Milford Theatre

3311 N. Pulaski Road,
Chicago, IL 60641

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Showing 1 - 25 of 33 comments

DavidZornig on November 26, 2017 at 8:43 am

Circa 1984 photo added courtesy of William Nichols.

Ken_Faig_Jr on April 22, 2017 at 3:11 pm

I lived down Milwaukee Avenue from the Milford from 1973 to 1976. At sixty cents admission, it was probably the cheapest entertainment around. However, you had to be careful about going to a Saturday matinee. If it was a movie that kids could attend, station wagons full of kids (each with sixty centers in his or her hands) would pull up and disgorge their contents. Before long, there would be screaming kids running up and down the aisles. (Maybe there was one aged usher.) I also remember that the Milford had Polish films once a month or so. Sorry to learn that it is gone.

Broan on October 4, 2015 at 11:17 am

valrade on December 6, 2013 at 2:36 pm

I moved into the area in 1985, and saw one film at the Milford. Being a suburbanite, the novelty of walking to a theater was part of “city life”. At the time, the ballroom was an Hispanic night club, and the young people dressed for the evening.

The back wall of the theater is part of then auto parts store now auto zone. I found out later that you get a deal from the city for “renovation”, but all that you need is 1 wall to get it.

One additional memory is that the demolition of the Milford and the Oak Theater (Armitage and Western) started the same week. I was picking up a friend from that neighborhood when I saw them demolishing the Oak.

lizzie on June 22, 2013 at 10:09 pm

Small world; The Milford! Remember the ticket agent, the long lines, and the sticky floors? We grew up at Addison and Pulaski also. Hung out on Eddie street every day by the Orlick’s or by the Kreigers. We loved the secret sauce at Jack In The box, and busting the ketchup packets on the table to splatter all over the window. The whole neighborhood is unforgettable. Best years of our lives.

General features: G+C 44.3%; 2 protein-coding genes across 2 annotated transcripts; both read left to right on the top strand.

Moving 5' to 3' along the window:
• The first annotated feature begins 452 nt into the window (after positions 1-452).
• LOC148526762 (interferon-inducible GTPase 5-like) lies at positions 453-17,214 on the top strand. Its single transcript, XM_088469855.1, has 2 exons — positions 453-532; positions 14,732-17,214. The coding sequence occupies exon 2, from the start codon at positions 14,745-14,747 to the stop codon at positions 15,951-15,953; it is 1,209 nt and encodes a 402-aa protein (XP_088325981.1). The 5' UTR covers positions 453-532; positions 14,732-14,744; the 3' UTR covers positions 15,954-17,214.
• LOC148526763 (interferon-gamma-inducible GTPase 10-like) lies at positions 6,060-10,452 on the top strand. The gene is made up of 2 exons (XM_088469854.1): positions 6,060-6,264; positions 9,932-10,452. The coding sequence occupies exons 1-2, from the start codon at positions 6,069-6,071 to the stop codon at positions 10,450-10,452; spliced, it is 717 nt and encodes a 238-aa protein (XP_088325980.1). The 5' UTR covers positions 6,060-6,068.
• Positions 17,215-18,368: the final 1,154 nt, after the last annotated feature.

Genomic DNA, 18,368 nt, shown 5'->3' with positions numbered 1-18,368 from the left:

Markendall on April 9, 2013 at 11:46 am

Gosh, it is sure nice to see that the Milford Theatre still lives on in other people’s memories. I grew up on Eddy street right by Addison and Pulaski. I can not tell you how many memories this topic, and location hold for me. I remember my Dad taking us there to see Towering Inferno, the line went all the way around the block. I remember the Jack in the Box across the street, Keystone drugstore, the whole area is some how ingrained in Technicolor inside of me. I really would like to go back, if only for one day, and ride my Schwinn Scrambler down for Baseball practice at Kilbourn Park, and wait on the porch for my day to come home from work. Well, he’s gone now, and the area doesn’t look the same. A bit sad.

Life's Too Short
Life's Too Short on December 29, 2012 at 5:26 pm

Link to a photo of the Milford Ballroom when it “had seen better days”:

rivest266 on June 25, 2012 at 5:59 pm

This opened on February 24th, 1917. Grand opening ad posted here.

Broan on October 26, 2011 at 10:19 am

Joanm65 on June 2, 2011 at 11:32 pm

Wonderful to see pictures of that fine old theater that no longer exists, except in my memory. Spent loads of my childhood there in the 1950’s. I sure miss it. Joanm65

rso1000 on April 27, 2011 at 4:28 pm

View link

Another view of the Milford Theatre and Ballroom

rso1000 on April 27, 2011 at 4:14 pm

View link

Postcard view of the inside of the Milford Ballroom

BIllboshears on February 15, 2011 at 1:14 pm

Hi my name is Bill Boshears, My mom was the popcorn lady there. I to have alot of good memories from the Milford theatre, so when they were tearing it down i had to have the Milford sign, i bought the blue and yellows for $50 from the wreckers.I brought it to rockford,IL to hang up in a rec room and three letters were taken , and now i have to hang it up the MIL and the D and say some SOB stole my FOR, i was pretty upset for awhile of them taking those letters , but they cant take the memories.what a conversion piece now it is.

Silk76 on January 14, 2011 at 10:46 pm